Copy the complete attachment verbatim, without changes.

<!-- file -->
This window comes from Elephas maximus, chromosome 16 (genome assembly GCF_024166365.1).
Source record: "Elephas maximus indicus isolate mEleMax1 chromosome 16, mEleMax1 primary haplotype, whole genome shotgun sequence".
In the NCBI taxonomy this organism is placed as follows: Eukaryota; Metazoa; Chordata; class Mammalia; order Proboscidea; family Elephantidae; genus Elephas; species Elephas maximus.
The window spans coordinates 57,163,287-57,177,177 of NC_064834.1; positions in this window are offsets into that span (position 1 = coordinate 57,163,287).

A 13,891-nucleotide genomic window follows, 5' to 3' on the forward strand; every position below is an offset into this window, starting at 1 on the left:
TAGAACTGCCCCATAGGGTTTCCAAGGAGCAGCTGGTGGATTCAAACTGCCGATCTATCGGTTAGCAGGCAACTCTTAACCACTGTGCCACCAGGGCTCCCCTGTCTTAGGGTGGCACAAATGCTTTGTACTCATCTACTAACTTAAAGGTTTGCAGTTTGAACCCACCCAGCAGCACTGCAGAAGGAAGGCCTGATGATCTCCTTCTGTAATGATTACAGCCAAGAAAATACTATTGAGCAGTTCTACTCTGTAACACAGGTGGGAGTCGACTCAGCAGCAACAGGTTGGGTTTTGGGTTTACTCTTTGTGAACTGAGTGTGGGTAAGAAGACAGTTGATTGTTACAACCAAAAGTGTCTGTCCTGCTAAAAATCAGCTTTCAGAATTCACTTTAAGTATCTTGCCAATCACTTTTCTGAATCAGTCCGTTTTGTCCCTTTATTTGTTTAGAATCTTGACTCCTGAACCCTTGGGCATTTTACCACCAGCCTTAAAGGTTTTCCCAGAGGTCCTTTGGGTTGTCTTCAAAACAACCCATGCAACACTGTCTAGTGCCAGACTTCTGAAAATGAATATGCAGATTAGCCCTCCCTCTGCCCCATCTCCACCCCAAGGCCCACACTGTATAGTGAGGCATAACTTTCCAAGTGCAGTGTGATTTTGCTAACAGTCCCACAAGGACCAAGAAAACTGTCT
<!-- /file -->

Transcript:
This window comes from Elephas maximus, chromosome 16 (genome assembly GCF_024166365.1).
Source record: "Elephas maximus indicus isolate mEleMax1 chromosome 16, mEleMax1 primary haplotype, whole genome shotgun sequence".
In the NCBI taxonomy this organism is placed as follows: Eukaryota; Metazoa; Chordata; class Mammalia; order Proboscidea; family Elephantidae; genus Elephas; species Elephas maximus.
The window spans coordinates 57,163,287-57,177,177 of NC_064834.1; positions in this window are offsets into that span (position 1 = coordinate 57,163,287).

A 13,891-nucleotide genomic window follows, 5' to 3' on the forward strand; every position below is an offset into this window, starting at 1 on the left:
TAGAACTGCCCCATAGGGTTTCCAAGGAGCAGCTGGTGGATTCAAACTGCCGATCTATCGGTTAGCAGGCAACTCTTAACCACTGTGCCACCAGGGCTCCCCTGTCTTAGGGTGGCACAAATGCTTTGTACTCATCTACTAACTTAAAGGTTTGCAGTTTGAACCCACCCAGCAGCACTGCAGAAGGAAGGCCTGATGATCTCCTTCTGTAATGATTACAGCCAAGAAAATACTATTGAGCAGTTCTACTCTGTAACACAGGTGGGAGTCGACTCAGCAGCAACAGGTTGGGTTTTGGGTTTACTCTTTGTGAACTGAGTGTGGGTAAGAAGACAGTTGATTGTTACAACCAAAAGTGTCTGTCCTGCTAAAAATCAGCTTTCAGAATTCACTTTAAGTATCTTGCCAATCACTTTTCTGAATCAGTCCGTTTTGTCCCTTTATTTGTTTAGAATCTTGACTCCTGAACCCTTGGGCATTTTACCACCAGCCTTAAAGGTTTTCCCAGAGGTCCTTTGGGTTGTCTTCAAAACAACCCATGCAACACTGTCTAGTGCCAGACTTCTGAAAATGAATATGCAGATTAGCCCTCCCTCTGCCCCATCTCCACCCCAAGGCCCACACTGTATAGTGAGGCATAACTTTCCAAGTGCAGTGTGATTTTGCTAACAGTCCCACAAGGACCAAGAAAACTGTCT